Job insecurity increases symptoms of anxiety, depression

Symptoms of anxiety and depression and ratings of poor health have increased in workers who perceived their jobs were not secure, even among workers who avoided unemployment in the late 2000s recession, according to study results published in the Journal of Occupational and Environmental Medicine.

“The study provides some of the first available evidence on the extent and distribution of perceived job insecurity and its association with health in the wake of the Great Recession,” the researchers stated.

Researchers analyzed data on 440 working-aged adults living in southeast Michigan in 2009 and 2010. Using logistic regression, researchers compared the health of participants who perceived job insecurity with those who did not, with adjustments for objective employment problems and social characteristics.

Overall, nearly 18% of participants perceived that it was “fairly likely” that they would lose their job or be laid off within the next year. Workers who experienced job insecurity were three times more likely to rate their health as fair to poor vs. workers who perceived their jobs as more secure, according to study results. Researchers also found that workers with job insecurity were four times more likely to report symptoms of anxiety attacks and seven times more likely to have symptoms suggesting minor or major depression. These effects were significant after adjustment for other characteristics.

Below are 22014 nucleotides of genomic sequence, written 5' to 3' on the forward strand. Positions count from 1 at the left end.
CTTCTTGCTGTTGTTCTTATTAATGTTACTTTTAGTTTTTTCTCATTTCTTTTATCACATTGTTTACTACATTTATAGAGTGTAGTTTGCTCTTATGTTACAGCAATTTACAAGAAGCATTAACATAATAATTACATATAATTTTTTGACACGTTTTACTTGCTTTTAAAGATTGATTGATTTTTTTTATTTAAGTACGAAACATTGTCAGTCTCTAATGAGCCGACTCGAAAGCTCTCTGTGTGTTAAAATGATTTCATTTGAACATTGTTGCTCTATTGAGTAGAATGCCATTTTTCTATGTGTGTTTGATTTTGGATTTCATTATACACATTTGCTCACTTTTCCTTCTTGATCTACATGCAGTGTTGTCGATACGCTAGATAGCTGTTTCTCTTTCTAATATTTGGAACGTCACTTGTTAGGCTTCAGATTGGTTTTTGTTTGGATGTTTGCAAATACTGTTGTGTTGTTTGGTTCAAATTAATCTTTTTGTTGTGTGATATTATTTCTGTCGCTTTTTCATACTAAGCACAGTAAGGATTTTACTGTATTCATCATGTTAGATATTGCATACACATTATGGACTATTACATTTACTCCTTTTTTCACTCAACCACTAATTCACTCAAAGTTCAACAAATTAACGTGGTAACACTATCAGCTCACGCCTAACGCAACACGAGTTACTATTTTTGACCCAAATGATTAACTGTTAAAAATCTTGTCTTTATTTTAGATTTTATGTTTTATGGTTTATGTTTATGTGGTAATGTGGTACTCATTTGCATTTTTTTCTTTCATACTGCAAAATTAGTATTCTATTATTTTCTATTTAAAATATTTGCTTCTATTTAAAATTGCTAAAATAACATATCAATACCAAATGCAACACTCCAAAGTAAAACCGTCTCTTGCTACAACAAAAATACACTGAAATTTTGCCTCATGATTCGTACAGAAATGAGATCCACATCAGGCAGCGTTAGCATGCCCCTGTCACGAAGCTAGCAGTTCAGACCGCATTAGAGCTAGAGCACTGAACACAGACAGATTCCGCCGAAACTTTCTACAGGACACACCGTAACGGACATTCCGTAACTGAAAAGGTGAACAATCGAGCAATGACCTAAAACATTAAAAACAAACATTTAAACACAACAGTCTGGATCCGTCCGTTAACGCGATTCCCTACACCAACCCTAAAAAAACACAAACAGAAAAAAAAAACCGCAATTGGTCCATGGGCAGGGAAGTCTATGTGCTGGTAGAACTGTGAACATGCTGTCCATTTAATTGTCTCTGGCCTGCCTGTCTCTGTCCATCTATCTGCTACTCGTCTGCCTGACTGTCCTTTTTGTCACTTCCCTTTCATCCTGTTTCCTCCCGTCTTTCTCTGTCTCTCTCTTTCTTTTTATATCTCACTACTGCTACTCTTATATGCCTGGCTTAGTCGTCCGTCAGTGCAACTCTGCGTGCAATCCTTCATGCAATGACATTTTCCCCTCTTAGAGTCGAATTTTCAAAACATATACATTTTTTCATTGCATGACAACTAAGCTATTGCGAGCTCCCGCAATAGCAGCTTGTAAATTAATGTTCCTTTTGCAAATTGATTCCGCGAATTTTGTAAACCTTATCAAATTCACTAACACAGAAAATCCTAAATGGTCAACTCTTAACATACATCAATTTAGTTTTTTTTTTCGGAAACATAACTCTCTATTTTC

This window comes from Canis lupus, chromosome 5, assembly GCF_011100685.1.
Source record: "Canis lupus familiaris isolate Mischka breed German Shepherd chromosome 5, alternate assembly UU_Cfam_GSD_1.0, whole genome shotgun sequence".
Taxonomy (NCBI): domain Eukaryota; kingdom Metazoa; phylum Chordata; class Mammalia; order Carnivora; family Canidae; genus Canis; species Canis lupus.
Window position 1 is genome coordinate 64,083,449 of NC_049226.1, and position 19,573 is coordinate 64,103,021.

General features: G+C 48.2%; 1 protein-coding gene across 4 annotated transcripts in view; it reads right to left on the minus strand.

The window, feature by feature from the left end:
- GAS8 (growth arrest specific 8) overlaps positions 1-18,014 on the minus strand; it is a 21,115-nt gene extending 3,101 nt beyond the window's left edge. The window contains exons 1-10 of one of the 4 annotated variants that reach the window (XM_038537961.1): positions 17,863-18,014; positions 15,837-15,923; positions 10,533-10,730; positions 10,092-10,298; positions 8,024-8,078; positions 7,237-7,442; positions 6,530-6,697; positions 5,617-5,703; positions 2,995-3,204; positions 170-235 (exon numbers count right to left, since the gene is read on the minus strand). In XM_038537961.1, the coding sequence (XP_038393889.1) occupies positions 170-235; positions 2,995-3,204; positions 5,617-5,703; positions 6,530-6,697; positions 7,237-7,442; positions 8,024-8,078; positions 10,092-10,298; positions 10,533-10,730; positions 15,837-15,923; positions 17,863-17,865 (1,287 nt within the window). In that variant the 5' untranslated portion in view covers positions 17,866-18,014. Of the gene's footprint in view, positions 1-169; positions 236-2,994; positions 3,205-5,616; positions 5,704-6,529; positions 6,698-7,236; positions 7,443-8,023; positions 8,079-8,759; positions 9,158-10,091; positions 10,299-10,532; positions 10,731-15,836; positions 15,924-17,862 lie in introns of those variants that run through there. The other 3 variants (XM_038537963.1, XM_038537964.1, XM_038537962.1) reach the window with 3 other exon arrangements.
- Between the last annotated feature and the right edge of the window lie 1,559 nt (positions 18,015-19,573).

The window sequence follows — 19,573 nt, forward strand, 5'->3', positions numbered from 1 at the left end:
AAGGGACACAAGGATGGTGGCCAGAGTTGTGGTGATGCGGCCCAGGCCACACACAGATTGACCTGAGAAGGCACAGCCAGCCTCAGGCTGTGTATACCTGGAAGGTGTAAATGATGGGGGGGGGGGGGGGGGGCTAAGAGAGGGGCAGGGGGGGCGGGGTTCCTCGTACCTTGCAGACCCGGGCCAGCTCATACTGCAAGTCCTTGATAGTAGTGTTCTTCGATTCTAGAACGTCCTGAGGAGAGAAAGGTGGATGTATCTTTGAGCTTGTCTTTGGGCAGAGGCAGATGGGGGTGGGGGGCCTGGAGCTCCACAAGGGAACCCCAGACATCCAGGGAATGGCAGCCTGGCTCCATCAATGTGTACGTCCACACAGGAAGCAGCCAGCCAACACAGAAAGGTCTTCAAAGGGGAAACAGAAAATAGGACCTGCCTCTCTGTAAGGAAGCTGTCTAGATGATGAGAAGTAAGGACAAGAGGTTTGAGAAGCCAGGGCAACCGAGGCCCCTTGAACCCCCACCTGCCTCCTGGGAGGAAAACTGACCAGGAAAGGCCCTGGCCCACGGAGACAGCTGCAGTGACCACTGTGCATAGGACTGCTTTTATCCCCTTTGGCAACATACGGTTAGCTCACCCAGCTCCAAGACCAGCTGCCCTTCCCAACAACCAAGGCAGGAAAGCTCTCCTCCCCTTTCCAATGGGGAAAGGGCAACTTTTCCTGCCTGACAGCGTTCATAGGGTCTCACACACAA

They concluded that interventions to target workers who may have had mental and physical health effects of job worries should be implemented.

For more information:

Burgard SA, Kalousova L, Seefeldt KS. Perceived job insecurity and health: The Michigan recession and recovery study. J Occup Environ Med. 2012.

Disclosure: The researchers report no relevant financial disclosures.

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